Ask The Experts: How to Reassure Your Customers About Your Security and Privacy Frameworks

Written by

Mark Nicholls, Head of Information Security, Risk & Compliance, Ramsay Health Care UK
Mark Nicholls, Head of Information Security, Risk & Compliance, Ramsay Health Care UK

Mark Nicholls, Ramsay Health Care UK

For the healthcare sector, security and privacy is a top priority. The data we hold and process is probably some the most sensitive data related to individuals. In fact, there is strict regulatory compliance we must adhere to under the UK’s Data Protection Act and GDPR, as health data is defined as special category.

Although primarily an independent healthcare provider, operating 40 hospitals and facilities throughout the UK, we do provide services to the NHS across the country and as such there are data sharing agreements in place. To allow for this, as an organization we must also meet the security and privacy standards laid out in the NHS Digital Data Security and Protection Toolkit – a yearly requirement and published to interested parties.

With this in mind it critically important that our customers are satisfied that we are doing the right thing when it comes to security and privacy in respect of their data, whether they are a private or NHS patient.

We already face an uphill struggle communicating security to our customers, as generally speaking our customers are not interested in security from practitioner point of view, i.e. if one starts a briefing or communication detailing the cryptographic algorithms or complex technical security controls we have in place they will switch off and we lose engagement.

To our customers, security should be somewhat invisible, providing a frictionless user experience.  What is important to them is getting the best healthcare services available, while we worry about the security and privacy of their data in the background.

We do this by making sure all interactions are customer focused, while maintaining the balance of security verses usability. We have done a lot of work on the patient journey to underpin our technology choices when it comes to digital transformation. Those choices have resulted in us selecting best of breed security solutions, ensuring our company, staff and patient information assets and the associated technology, applications, systems, infrastructure and processes are adequately protected.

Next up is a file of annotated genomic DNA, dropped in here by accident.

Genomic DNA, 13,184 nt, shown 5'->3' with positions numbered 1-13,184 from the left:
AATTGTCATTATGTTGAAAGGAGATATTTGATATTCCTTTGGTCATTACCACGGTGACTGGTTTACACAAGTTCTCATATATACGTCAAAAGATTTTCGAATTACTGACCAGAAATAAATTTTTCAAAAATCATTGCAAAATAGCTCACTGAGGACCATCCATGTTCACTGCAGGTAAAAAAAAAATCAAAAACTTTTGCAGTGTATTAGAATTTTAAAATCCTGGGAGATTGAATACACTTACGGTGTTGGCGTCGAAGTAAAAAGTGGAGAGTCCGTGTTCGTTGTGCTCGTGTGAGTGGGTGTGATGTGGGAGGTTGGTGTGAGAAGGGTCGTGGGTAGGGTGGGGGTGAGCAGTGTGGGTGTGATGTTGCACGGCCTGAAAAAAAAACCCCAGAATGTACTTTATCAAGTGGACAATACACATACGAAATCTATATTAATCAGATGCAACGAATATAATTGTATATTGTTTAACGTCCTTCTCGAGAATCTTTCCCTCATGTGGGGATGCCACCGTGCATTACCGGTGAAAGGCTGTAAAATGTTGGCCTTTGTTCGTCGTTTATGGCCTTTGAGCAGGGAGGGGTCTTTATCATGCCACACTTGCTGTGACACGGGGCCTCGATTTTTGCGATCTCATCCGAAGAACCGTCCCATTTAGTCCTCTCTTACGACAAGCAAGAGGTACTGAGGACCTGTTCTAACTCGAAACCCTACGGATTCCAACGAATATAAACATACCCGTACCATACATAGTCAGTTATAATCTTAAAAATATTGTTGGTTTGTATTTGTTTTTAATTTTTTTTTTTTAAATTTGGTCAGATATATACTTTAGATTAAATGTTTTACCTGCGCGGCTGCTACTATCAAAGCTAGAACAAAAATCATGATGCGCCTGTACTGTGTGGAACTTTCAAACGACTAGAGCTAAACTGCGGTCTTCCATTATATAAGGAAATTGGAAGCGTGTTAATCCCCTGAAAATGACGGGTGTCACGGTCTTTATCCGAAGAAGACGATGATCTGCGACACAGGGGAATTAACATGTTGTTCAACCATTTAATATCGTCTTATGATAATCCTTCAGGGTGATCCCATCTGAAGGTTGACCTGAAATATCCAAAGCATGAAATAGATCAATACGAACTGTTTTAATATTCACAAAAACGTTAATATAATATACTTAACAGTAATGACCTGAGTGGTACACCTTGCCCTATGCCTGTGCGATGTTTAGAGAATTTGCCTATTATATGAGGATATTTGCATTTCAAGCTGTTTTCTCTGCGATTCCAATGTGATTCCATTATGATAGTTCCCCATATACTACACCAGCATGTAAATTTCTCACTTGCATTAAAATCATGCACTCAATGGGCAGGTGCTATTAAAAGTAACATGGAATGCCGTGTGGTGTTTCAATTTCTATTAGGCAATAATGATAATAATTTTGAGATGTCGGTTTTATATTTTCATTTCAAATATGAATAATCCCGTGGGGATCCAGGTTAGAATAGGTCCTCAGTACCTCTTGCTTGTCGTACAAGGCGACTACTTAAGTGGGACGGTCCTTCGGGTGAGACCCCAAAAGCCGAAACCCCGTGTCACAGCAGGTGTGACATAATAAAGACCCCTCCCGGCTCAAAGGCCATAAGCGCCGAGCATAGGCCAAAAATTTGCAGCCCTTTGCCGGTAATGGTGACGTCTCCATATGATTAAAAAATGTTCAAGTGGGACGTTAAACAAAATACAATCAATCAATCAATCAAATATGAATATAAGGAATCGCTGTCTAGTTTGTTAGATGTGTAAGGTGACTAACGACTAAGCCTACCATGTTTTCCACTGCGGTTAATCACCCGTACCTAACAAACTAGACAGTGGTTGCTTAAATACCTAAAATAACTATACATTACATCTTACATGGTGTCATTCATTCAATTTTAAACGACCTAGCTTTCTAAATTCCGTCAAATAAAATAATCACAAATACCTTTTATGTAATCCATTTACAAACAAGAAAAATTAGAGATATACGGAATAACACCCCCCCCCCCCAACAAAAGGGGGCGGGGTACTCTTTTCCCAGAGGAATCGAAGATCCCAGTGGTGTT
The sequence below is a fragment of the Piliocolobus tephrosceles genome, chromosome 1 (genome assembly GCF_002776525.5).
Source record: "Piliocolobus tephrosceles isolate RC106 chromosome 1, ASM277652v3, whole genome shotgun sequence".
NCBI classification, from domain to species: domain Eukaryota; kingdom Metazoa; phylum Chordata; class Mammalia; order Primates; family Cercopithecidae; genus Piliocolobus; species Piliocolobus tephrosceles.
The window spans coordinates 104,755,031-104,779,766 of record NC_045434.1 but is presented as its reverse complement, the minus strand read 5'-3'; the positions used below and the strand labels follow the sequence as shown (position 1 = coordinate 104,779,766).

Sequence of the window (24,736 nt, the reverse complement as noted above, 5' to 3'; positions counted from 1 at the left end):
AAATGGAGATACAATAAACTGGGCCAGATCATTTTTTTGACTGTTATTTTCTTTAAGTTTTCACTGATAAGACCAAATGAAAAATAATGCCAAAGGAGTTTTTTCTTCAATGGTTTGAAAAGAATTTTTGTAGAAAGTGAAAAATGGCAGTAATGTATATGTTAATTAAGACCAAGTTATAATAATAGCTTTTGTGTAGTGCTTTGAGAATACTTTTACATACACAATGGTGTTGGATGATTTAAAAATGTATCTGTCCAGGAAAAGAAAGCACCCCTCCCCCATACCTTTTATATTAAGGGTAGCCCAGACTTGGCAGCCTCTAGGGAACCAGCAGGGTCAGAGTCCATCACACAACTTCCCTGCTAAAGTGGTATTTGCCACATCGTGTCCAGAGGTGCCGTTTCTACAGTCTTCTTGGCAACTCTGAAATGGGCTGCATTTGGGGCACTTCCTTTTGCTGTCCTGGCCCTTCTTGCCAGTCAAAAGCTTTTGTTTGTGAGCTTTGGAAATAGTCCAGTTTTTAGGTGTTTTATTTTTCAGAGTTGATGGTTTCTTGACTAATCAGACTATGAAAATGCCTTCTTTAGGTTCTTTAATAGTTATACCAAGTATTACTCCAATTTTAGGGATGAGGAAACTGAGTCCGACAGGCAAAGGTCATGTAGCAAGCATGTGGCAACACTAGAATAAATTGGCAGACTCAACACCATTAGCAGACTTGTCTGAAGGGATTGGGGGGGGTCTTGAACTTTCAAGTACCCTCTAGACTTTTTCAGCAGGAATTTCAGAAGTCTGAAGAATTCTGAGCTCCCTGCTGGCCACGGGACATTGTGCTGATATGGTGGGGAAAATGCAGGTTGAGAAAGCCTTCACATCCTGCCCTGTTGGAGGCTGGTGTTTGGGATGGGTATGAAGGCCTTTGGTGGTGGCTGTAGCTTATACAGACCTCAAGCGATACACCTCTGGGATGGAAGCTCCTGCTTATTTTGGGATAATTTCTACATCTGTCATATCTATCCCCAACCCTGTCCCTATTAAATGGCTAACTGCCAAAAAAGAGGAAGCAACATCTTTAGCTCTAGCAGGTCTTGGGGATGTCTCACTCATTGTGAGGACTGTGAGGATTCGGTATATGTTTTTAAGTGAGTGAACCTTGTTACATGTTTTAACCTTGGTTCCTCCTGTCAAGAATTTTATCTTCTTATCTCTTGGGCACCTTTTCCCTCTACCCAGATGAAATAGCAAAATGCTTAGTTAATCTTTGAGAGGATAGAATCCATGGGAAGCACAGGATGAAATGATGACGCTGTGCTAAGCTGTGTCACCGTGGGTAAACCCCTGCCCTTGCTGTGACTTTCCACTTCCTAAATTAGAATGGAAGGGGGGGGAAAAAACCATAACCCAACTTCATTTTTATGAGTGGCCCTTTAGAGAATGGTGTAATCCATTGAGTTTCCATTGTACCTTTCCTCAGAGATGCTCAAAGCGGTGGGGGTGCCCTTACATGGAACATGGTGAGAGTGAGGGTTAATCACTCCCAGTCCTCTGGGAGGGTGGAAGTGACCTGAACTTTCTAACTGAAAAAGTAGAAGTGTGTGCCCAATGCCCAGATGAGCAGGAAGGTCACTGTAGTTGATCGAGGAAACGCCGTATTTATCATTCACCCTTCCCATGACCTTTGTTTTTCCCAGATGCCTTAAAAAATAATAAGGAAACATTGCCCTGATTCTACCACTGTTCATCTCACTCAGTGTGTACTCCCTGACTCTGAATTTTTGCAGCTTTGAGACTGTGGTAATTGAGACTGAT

If our choices around security technologies or how we have implemented security into a process results in a negative customer experience, then we have got it wrong!

We want to be open and transparent with our customers around what we are doing with security; as such, we are in the process of developing communications and briefings in a language that we deem “human and kind.” This means there will be no technical jargon and the language used will be positive. We will talk about patient journeys and the steps we take in the background to protect data. This will be a combination of high-quality focused security and privacy training for all our staff, implementation of best of breed technical controls and robust processes around security. We will tie this to our public promotion of compliance with standards such as ISO27001 and NHS Digital Data Security and Protection Toolkit, and what this means in jargon free language to those who interact with us.

Our goal is to ensure our approach to security and privacy is customer centric.

Mark holds overall group responsibility for security management and related governance activities, ensuring that the organisation puts appropriate safeguards in place to protect information assets and business operations. Prior to Ramsay, Mark was CISO at Chime Group, a global marketing, advertising, PR and events company.


Mark Guntrip, Senior Director, Cybersecurity Strategy, Menlo Security
Mark Guntrip, Senior Director, Cybersecurity Strategy, Menlo Security

The news has a constant stream of articles about the latest threats and attacks. It seems like every day we are learning about new data breaches and ransomware attacks. It is no secret that the bad guys are working to stay a step ahead of threat prevention solutions. So how can security vendors reassure their customers about their security solutions?

At Menlo Security, we recently conducted a survey that found email was the most cited entry point for ransomware attacks, followed by desktop browsers and mobile devices. Interestingly, evolving threats and remote workers were named as the biggest challenges in ransomware defense. Clearly, phishing is still an effective attack tool. Continuing to educate your teams about the dangers of phishing attacks and how to spot them must remain a priority. But we all know from experience that education and training are not the be all and end all solution.

Ransomware, and most other attacks, are best prevented prior to the initial intrusion. If the threat can be prevented, it means the infection chain never happens. Deploying a security solution that is focused on preventing attacks, rather than detecting and mitigating them after the fact, is the best way to show customers you have a robust security posture. Therefore, demonstrating how your solutions help address pre-attack frameworks (MITRE) as well as the expected attack frameworks (NIST, MITRE), can show a preventative approach to security.